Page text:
Renaissance Man: Tending to My Cannabis
Conde Nast Traveler stuntman Mark Schatzker is on a mad quest to make himself into a modern-day Da Vinci during a month's stay in Europe. Last week, Mark "mastered" golf in Scotland. His next task: gardening in England.
You may or may not remember the scene in Romeo and Juliet, it's a pretty important one, as I recall, when Romeo (or is it Juliet?) takes a potion and kills himself because he's heart broken over the (false) news that Juliet is dead, and then Juliet (or is it Romeo?) discovers him and then . . . okay don't worry, I won't spoil the ending for the tween audience who are waiting for the Hannah Montana version.
Romeo got that potion from an apothecary. Back in the days before WebMD, if you had an ailment, you went to see the apothecary. (Unless you were rich, in which case you went to see a physician.) An apothecary might prescribe any number of rare herbs or plants to make you right again, and to get said plants, he had to visit a physic garden. That's why, in 1673, a patch of land outside the bustling town of London was set aside for the cultivation of medicinal plants.
Miraculously, it's still there, right in the middle of Chelsea, though it's safe to say the land it sits on--3.8 acres all told--is a tad more expensive today than it was back in the seventeenth century, because back then there wasn't a plague of investment bankers buying up all the nearby flats. All of which is why this morning, at the not so ripe hour of 10:12 a.m., I found myself taking just-germinated cannabis seedlings and tucking each one into its very own pot of fresh soil. The pots were then set out in a greenhouse and drizzled with water. In a few weeks, they're going to be transplanted into actual earth beneath a spreading olive tree, where they will grow tall. By September or so, they'll be in full foliated, fragrant glory. Not long after that, they'll be dug up and destroyed.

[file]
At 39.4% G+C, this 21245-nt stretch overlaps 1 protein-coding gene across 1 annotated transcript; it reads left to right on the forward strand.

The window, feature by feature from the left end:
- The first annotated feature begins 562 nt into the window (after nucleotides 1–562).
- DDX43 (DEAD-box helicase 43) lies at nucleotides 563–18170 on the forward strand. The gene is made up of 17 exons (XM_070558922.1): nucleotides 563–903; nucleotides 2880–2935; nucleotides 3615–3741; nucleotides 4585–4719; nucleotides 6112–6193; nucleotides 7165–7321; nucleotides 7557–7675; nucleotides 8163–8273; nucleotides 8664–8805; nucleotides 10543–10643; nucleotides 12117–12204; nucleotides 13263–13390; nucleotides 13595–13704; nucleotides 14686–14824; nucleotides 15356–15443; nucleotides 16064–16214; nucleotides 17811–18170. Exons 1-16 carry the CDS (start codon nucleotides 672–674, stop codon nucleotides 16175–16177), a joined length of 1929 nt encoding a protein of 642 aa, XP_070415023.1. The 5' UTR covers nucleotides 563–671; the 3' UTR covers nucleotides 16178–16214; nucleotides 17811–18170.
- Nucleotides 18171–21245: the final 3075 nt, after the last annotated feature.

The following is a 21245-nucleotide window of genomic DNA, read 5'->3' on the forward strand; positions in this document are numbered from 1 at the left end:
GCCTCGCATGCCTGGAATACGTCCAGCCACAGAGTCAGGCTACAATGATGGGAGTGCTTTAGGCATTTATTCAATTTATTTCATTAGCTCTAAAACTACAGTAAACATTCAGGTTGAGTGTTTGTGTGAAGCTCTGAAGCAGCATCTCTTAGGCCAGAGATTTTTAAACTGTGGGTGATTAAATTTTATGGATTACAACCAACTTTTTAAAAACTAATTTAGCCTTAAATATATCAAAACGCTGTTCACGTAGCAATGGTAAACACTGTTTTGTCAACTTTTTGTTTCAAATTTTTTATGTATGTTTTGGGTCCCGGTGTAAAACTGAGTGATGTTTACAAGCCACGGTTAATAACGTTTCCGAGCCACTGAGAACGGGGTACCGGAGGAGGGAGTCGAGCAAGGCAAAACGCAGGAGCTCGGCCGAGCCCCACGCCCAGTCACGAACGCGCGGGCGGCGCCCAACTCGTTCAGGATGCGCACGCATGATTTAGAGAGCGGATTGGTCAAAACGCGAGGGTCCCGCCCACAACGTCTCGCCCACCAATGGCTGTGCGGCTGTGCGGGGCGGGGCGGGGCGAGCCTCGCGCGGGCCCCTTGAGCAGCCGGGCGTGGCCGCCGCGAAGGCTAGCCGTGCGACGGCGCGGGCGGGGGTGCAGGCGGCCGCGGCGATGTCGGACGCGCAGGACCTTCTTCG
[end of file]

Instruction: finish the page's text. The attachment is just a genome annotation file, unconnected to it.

That's how it works with a botanical physic garden these days. They grow cannabis because it has a rich history of medical usage, but they grow it only for the sake of growing it. They grow somewhere in the order of 4,000 different varieties of plants, including opium poppies, white mulberry (which the Chinese use to raise silk worms), and a plant that is used to make a drug used to treat breast cancer. Think of it as a living storehouse of some of the greatest hits of the plant world. It is, in short, a garden with a point. Or, I should say, a garden whose point isn't merely to be pretty.
Don't for a second think that the Chelsea Physic Garden is not pretty--or fragrant, life affirming, serene, rejuvenating, and so forth. In spring, a heady combination of British rain and waxing sunlight gives it an undeniable visual and olfactory pop.
No one, it turns out, touches the cannabis, although roughly 30,000 visitors traipse through the garden each year. Even if they did, nothing much would happen, because it's a variety that's better suited to making rope than it is to taking to a reggae concert. But they don't. No one touches the motherwort, either. That's a tad less surprising, granted. But a little motherwort boiled with skullcap, valerian, mistletoe, and wood betony reduces to form a potion that is said to have a certain calming effect on the nerves. It's right there in a receipt dating to the seventeenth century, and it's safe to say that if I'd lived back then, I would have been spending a rough seven guineas a day at the apothecary on this stuff.
The potion had a name: Nervine. Keep in mind, this was in the days before focus-grouped pharmaceutical names. Better to think of it as the Shakespearean version of Wellbutrin. And remember, Nervine by any other name still has motherwort in it. You can't say that for Wellbutrin, now, can you?